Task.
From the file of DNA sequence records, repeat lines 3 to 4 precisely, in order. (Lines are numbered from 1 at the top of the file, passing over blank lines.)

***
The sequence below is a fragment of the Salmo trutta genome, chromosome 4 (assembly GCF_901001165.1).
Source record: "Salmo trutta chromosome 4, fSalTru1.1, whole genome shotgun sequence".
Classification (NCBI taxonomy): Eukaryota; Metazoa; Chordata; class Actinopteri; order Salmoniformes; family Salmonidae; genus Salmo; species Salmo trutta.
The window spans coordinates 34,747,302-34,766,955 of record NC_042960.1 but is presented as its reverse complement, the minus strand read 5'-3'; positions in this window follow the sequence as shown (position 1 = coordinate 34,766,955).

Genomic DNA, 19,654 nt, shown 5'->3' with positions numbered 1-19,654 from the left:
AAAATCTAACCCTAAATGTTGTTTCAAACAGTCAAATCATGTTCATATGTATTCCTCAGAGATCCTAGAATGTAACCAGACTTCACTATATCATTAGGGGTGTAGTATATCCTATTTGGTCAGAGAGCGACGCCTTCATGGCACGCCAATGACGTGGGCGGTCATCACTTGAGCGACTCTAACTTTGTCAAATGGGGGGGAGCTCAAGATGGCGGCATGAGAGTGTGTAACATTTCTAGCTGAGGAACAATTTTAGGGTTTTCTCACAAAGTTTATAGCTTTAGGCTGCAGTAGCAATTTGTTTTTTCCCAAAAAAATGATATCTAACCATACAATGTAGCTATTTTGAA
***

Classification (NCBI taxonomy): Eukaryota; Metazoa; Chordata; class Actinopteri; order Salmoniformes; family Salmonidae; genus Salmo; species Salmo trutta.
The window spans coordinates 34,747,302-34,766,955 of record NC_042960.1 but is presented as its reverse complement, the minus strand read 5'-3'; positions in this window follow the sequence as shown (position 1 = coordinate 34,766,955).